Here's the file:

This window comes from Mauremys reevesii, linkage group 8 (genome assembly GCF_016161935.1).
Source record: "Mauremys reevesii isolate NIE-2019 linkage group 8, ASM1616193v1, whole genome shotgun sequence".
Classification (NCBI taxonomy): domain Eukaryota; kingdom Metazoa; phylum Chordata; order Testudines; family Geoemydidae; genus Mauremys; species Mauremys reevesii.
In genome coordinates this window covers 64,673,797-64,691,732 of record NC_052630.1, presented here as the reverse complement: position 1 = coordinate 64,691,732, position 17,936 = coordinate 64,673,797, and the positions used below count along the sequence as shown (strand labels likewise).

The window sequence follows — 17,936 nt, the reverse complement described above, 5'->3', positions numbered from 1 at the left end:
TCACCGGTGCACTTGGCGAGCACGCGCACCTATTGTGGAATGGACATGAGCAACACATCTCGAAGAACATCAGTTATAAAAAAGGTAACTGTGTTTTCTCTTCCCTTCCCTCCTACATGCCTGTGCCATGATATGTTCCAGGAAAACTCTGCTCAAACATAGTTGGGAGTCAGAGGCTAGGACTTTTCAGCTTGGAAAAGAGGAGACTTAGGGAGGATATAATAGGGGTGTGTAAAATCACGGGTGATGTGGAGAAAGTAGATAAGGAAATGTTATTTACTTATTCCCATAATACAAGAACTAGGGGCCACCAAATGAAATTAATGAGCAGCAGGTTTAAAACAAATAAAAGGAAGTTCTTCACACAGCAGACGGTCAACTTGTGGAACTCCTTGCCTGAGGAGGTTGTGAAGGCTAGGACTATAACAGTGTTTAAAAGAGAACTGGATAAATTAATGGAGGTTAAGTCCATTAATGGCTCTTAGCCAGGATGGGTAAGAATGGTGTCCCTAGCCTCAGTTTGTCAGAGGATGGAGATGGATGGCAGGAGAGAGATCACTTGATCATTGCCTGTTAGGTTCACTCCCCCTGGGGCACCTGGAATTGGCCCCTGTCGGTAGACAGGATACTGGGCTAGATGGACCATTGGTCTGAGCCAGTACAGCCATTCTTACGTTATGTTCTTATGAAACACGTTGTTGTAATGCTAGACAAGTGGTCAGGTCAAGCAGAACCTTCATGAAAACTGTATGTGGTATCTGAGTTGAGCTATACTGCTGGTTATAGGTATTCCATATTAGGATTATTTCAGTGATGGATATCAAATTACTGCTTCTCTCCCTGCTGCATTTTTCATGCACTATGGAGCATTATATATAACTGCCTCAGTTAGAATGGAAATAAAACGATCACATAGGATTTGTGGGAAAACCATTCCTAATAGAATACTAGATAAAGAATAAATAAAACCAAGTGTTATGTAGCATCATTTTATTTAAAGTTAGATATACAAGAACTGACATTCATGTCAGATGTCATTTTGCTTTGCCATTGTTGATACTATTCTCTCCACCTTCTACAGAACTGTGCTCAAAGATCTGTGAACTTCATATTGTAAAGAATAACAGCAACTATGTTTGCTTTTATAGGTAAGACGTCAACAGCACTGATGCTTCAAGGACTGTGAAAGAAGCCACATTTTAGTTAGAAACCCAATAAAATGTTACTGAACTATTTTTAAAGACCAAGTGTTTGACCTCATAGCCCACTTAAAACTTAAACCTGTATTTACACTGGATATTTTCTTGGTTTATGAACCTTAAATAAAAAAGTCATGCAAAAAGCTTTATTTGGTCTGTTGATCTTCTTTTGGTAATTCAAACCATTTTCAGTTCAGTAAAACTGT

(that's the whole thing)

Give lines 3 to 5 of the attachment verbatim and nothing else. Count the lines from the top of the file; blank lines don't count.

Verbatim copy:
Classification (NCBI taxonomy): domain Eukaryota; kingdom Metazoa; phylum Chordata; order Testudines; family Geoemydidae; genus Mauremys; species Mauremys reevesii.
In genome coordinates this window covers 64,673,797-64,691,732 of record NC_052630.1, presented here as the reverse complement: position 1 = coordinate 64,691,732, position 17,936 = coordinate 64,673,797, and the positions used below count along the sequence as shown (strand labels likewise).

The window sequence follows — 17,936 nt, the reverse complement described above, 5'->3', positions numbered from 1 at the left end: